On the Need to Invent and Reinvent

I've spent a lot of time recently thinking about the process of writing, in a personal sense, of course. I can't make judgements for other people, only myself. And - you know - I increasingly feel that the online world tries to do just that. It's relentlessly judgemental - full of people, often spectacularly unsuccessful themselves - who are all too anxious to make sets of rules for other people to follow. I've been tempted down that route myself from time to time although frankly I've always been a bit of an anarchist.
I spend one day a week helping students with their academic writing but that is completely (and blissfully) different from dictating how people ought to write creatively. With so many years of experience in so many different areas of writing, I can look at a piece of academic work in a discipline I know nothing about and still make helpful suggestions. Often it's because I know very little about the subject under discussion that I can see the wood for the trees, and suggest what seem to me to be minor structural changes which - so people tell me - are often immensely helpful.
But creative writing? Well, I find myself increasingly reluctant to say anything about anybody else's work. I have a handful of writer friends - less than a handful, to be strictly accurate - for whom I do the odd bit of reading - as they do for me. I trust them, I hope they trust me. But I'm never really criticising what they do in the sense of judging it. I may interrogate the work itself and them from time to time, to give them a sense of how what they've written comes across to a friendly reader. I may reinforce their own doubts about certain aspects of the work with the occasional gentle query. (We always have doubts. I was going to say, even seasoned professionals. But I think they -we? - have more doubts than most. We all know enough to know what we don't know!) I will be scrupulously honest and as observant as I can be. And I often find myself praising what is genuinely wonderful in the hope that my feedback will help balance those doubts which do beset all writers from time to time. I like to think that I can be of some help - but I'm too busy wrestling with my own creative angels to be judgemental about anybody else's!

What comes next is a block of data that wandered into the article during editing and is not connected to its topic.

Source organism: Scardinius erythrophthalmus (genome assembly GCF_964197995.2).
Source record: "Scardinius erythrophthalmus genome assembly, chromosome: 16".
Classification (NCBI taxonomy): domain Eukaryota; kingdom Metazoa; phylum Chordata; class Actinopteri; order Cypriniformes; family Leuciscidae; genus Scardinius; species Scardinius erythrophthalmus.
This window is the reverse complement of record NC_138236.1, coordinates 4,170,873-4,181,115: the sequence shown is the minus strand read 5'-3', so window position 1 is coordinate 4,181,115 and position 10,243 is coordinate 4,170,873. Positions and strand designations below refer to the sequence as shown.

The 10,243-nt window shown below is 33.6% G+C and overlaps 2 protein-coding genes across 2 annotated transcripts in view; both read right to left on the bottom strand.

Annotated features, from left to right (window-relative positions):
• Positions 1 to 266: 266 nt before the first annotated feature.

So over the past year, I have spent rather a lot of time thinking about what I write myself, and why. How I feel about it. How I want to feel about it. And why - over the past year - I seem to have ground inexorably to a halt in some aspects of my writing, while in others I am so full of ideas and experiments and insights that I hardly know where to begin. As writers we are naturally inventive. 'Where do you get your ideas from?' is an incomprehensible question to most writers. We are usually full of ideas and we neither know nor care where they come from. That's never the problem. The problem is all too often the translation of those thrilling ideas into words on the page. Because sometimes, you look at them and they seem so pedestrian. What soared in the mind limps along on the page.
Which leads me to the idea of reinvention. But it's late. And I'll save that for another post.

Comments

eLizH said…
You wrote: "As writers we are naturally inventive".
And "We are usually full of ideas and we neither know nor care where they come from."

I have to write for my PhD, and it's taking me ages to get into the habit of writing. But I started writing a couple of blogs years ago. Initially I wrote once a month. But now, I find heaps of things to write about and don't have the time to write them all. So I understand why you've just said (10th August 09) you're going to have a break. You must have mountains of ideas.